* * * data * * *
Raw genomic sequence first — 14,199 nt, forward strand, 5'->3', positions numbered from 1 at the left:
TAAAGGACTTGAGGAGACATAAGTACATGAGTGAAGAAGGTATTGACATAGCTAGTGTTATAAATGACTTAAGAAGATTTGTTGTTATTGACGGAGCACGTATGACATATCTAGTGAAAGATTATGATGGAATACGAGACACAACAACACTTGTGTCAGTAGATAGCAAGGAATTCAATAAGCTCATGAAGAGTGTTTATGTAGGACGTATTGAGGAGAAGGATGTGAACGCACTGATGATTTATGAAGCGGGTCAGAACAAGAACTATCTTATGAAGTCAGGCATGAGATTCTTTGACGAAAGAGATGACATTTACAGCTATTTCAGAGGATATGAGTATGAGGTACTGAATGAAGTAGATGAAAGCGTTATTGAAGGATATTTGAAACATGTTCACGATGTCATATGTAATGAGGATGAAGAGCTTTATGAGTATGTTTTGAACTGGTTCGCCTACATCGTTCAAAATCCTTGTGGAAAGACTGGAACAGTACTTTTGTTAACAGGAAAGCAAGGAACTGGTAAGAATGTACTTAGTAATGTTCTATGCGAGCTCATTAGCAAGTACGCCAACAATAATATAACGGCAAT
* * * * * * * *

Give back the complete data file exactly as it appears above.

Raw genomic sequence first — 14,199 nt, forward strand, 5'->3', positions numbered from 1 at the left:
TAAAGGACTTGAGGAGACATAAGTACATGAGTGAAGAAGGTATTGACATAGCTAGTGTTATAAATGACTTAAGAAGATTTGTTGTTATTGACGGAGCACGTATGACATATCTAGTGAAAGATTATGATGGAATACGAGACACAACAACACTTGTGTCAGTAGATAGCAAGGAATTCAATAAGCTCATGAAGAGTGTTTATGTAGGACGTATTGAGGAGAAGGATGTGAACGCACTGATGATTTATGAAGCGGGTCAGAACAAGAACTATCTTATGAAGTCAGGCATGAGATTCTTTGACGAAAGAGATGACATTTACAGCTATTTCAGAGGATATGAGTATGAGGTACTGAATGAAGTAGATGAAAGCGTTATTGAAGGATATTTGAAACATGTTCACGATGTCATATGTAATGAGGATGAAGAGCTTTATGAGTATGTTTTGAACTGGTTCGCCTACATCGTTCAAAATCCTTGTGGAAAGACTGGAACAGTACTTTTGTTAACAGGAAAGCAAGGAACTGGTAAGAATGTACTTAGTAATGTTCTATGCGAGCTCATTAGCAAGTACGCCAACAATAATATAACGGCAAT